For Days is an innovative brand offering a different option to just throwing clothes away: a new subscription model attempting to create a circular economy for basics and leveraging upcycling opportunities to provide consumers with an endless supply of fresh shirts.
Each year, the average American throws out roughly 80 pounds of textiles. While some higher-end clothing might be resold or donated, a flawed T-shirt is rarely recycled. Of the 10 T-shirts the average consumer buys in a year, six might end up in the landfill. In short, fashion has become casually disposable.
This alarming observation motivated Kristy Caylor to launch For Days, an innovative brand offering a different option to just throwing clothes away. To fight back, the concept offers consumers, through a new subscription model, to send their used pieces back to the brand and get a new one in return, while the fibers from the first are reused to make more; thus fostering both circularity and upcycling opportunities.
“[In fashion] we have no solution to the end of life of these products, so we have this cycle of produce, purchase, pollute,” Kristy Caylor, founder and chief executive officer of For Days on Fast Company, June 2018
Through this “fresh model for commerce”, the startup is attempting to create a circular economy for basics: with the company’s subscription model, old T-shirts are recycled, while consumers have an endless supply of fresh shirts, all made from new organic cotton (due to the fact that the shirts currently made are the very first product release of the startup), and progressively to 100% recycled organic cotton (as shirts are returned). Indeed, the second-generation shirts will be made of 30 percent recycled material, with a goal of getting to a 50-50 mix.
“You wear them, wear them out, rip them, we don’t care. You order new ones to refresh and…you send your old worn out ones back in the same bag.” Kristy Caylor, founder and chief executive officer of For Days on WWD, May 2018
The three-shirt subscription costs $12 a month, $24 for six, and $36 for 10. All of these include free shipping (back and forth); which according to the founder, is a relatively small part of the carbon footprint of clothing. Nevertheless, the company plans to buy carbon offsets to make the products carbon neutral. With its new offering, For Days is tackling a pretty huge market: T-shirt sales tally $22 billion annually in the U.S., with the average Millennial household paying $347 annually for T-shirts, (according to the company, which relied on data from the U.S. Labor Department and Statista).
“It’s a new OS for living,” Kristy Caylor, founder and chief executive officer of For Days on WWD, May 2018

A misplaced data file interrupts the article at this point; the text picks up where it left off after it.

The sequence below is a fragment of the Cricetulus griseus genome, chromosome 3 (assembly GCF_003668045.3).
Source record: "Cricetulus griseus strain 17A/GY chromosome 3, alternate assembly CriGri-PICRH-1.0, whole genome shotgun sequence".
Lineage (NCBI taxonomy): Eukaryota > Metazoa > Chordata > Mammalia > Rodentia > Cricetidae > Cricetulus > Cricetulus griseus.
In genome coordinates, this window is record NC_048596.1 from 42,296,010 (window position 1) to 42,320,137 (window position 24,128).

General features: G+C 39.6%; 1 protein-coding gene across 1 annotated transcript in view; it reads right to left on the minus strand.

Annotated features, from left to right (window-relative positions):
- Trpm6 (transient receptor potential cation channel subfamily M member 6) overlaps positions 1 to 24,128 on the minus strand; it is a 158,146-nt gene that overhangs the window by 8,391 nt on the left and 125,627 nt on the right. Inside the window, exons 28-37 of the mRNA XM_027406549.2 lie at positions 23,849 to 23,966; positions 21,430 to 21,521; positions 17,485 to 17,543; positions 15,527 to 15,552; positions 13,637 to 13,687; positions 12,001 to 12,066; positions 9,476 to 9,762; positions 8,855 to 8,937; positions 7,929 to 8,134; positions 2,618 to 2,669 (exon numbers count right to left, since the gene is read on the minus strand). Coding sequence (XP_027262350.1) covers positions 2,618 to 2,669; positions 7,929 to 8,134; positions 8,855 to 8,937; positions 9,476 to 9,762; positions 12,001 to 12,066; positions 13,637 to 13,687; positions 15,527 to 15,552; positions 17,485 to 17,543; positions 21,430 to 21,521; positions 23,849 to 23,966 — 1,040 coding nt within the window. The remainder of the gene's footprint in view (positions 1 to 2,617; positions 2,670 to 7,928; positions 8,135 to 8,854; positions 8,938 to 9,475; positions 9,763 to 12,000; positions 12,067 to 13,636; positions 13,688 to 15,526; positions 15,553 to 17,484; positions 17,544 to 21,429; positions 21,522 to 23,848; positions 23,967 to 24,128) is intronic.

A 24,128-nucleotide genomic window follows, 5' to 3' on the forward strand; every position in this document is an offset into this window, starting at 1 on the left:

The old shirts will be mechanically recycled, which involves chopping up the cotton, adding water, and turning it into pulp to make it into new yarn. But For Days is looking further for additional opportunities, exploring partnerships with companies that have chemical technology that can recycle cotton more completely (newer chemical methods can use more recycled fiber, contrarily to T-shirts made nowadays with recycled cotton which still has to use a large percentage of virgin fiber.).
“We are working on a facility build, it definitely takes a while to get that done. Our plan is to bring certain elements of production in house very soon so that we can control the manufacturing flow so we’re minimizing inventory waste. The goal is to have the whole circular process in house.” Kristy Caylor, founder and chief executive officer of For Days on WWD, May 2018
The startup works with a factory in Los Angeles to make the shirts and another facility that recycles fabric, and is also building its own manufacturing facility in the city, focused on creating an efficient process that eliminates waste and planning to incorporate manufacturing and recycling under one roof. In the meantime, the venture-backed brand needs a container’s worth of returned shirts to get things kicked-off.
“I don’t really believe in sustainable or eco-fashion. It has to be sustainable through the lens of both the environmental and financial. That’s been the goal for us, to align those incentives because they work naturally together.” Kristy Caylor, founder and chief executive officer of For Days on WWD, May 2018
Looking beyond basics, the startup’s goal may ultimately to offer subscriptions to other types of cotton made clothing, potentially anything that someone wouldn’t want to keep long term. To get the word out, Caylor looks forward to work with “like-minded people who have an audience” and to create a community to energize the business.
“I think we can expand as far as we can innovate on materials, manufacturing, and upcycling,” Kristy Caylor, founder and chief executive officer of For Days on WWD, May 2018
Head to For Days’s official website to make your own idea of this fascinating business approach and share your thoughts in the comments section.
This story was discovered first on Fast Company & WWD.